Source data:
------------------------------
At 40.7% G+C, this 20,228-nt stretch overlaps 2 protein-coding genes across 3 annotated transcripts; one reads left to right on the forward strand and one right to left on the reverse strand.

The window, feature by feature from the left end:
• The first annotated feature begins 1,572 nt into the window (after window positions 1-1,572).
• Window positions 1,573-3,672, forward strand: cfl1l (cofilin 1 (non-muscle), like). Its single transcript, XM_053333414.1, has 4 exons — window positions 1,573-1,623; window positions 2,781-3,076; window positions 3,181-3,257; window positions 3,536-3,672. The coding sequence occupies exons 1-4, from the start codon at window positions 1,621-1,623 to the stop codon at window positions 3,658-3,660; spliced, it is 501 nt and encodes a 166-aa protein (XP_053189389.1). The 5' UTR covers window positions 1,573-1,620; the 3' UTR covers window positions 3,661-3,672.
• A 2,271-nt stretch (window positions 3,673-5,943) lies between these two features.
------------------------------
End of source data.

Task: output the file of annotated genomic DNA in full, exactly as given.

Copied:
At 40.7% G+C, this 20,228-nt stretch overlaps 2 protein-coding genes across 3 annotated transcripts; one reads left to right on the forward strand and one right to left on the reverse strand.

The window, feature by feature from the left end:
• The first annotated feature begins 1,572 nt into the window (after window positions 1-1,572).
• Window positions 1,573-3,672, forward strand: cfl1l (cofilin 1 (non-muscle), like). Its single transcript, XM_053333414.1, has 4 exons — window positions 1,573-1,623; window positions 2,781-3,076; window positions 3,181-3,257; window positions 3,536-3,672. The coding sequence occupies exons 1-4, from the start codon at window positions 1,621-1,623 to the stop codon at window positions 3,658-3,660; spliced, it is 501 nt and encodes a 166-aa protein (XP_053189389.1). The 5' UTR covers window positions 1,573-1,620; the 3' UTR covers window positions 3,661-3,672.
• A 2,271-nt stretch (window positions 3,673-5,943) lies between these two features.